I don’t always agree with the saying that “there is no such thing as bad publicity”, but P.T. Barnum may have been right when it applies to the Isabella Stewart Gardner Museum. It’s what made me want to go to this museum, while in Boston last week.
(picture taken by world renowned photographer Joel Bieber)
This empty frame “hangs” where Rembrandt’s “The Storm on the Sea of Galilee” once hung. Why only the frame?
In the early hours of March 18, 1990, guards at the Isabella Stewart Gardner Museum opened the door to admit two “police officers”, who were responding to a disturbance call. Once they were inside, the men tied up the guards. Then stole thirteen works of art over a period of 1 hour, valued at $500 million. Initially it was suspected to be an inside job.
Despite numerous tips and a reward offer of 5 million dollars, the crime is still unsolved. In 2017, the reward was even increased to 10 million dollars. These folks are serious!
The stolen pieces of art were originally purchased by Isabelle Stewart Gardner during the early 1900’s. (she had inheritted family money) She intended the artwork to be left on permanent display at the museum, with the rest of her collection. Now that the paintings have been stolen and not returned, empty frames remain hanging as homage to the missing paintings as well placeholders, because the museum continues to hope for their return.
Here’s what Wikipedia describes regarding clues about the heist:
According to the FBI, the stolen artwork was moved through the region and offered for sale in Philadelphia during the early 2000s. They believe the thieves were members of a criminal organization based in the mid-Atlantic and New England. They also claim to have identified two suspects, although they have not been publicly identified and are now deceased. Boston gangster Bobby Donati, murdered in 1991 as a result of ongoing gang wars, has been cited as a possible collaborator in the heist. Significant evidence suggests that Hartford, Connecticut gangster Robert Gentile knows the location of the works, although he denies involvement.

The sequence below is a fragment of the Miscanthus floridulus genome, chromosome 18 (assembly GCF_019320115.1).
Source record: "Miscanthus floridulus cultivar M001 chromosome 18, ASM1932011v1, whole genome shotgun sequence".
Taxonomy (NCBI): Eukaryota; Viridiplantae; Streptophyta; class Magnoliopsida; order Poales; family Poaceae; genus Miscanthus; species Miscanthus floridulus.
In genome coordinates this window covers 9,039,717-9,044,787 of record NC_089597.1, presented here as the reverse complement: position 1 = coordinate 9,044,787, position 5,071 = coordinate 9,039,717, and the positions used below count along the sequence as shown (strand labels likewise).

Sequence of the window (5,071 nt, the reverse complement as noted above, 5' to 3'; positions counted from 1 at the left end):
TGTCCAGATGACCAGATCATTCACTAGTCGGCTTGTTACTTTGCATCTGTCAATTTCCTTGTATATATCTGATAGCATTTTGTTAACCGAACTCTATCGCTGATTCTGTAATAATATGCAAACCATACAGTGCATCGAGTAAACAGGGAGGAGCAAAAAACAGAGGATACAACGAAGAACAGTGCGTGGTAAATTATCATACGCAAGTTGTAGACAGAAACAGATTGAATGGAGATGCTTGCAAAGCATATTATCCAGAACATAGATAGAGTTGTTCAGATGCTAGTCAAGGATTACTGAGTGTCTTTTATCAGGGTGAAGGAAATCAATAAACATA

There have been books written about the heist (The Gardner Heist: The True Story of the World’s Largest Unsolved Art Theft). a movie/documentary titled Stolen (here). And speculation about why the paintings have not been recovered. (Boston Globe)
Will they solve the largest art heist? For now, it remains open and unsolved. However, there was a line at the door on a Saturday morning, while people waited for the musuem to open. It felt like a concert. Meanwhile down the street, there was no line at the Boston Museum of Fine Arts. The P.T. Barnum theory? I blog… you decide!
For pic o’ day, I am attaching two. They made me laugh and they relate to food, as I continue to work on trying to lose my “cruising weight”: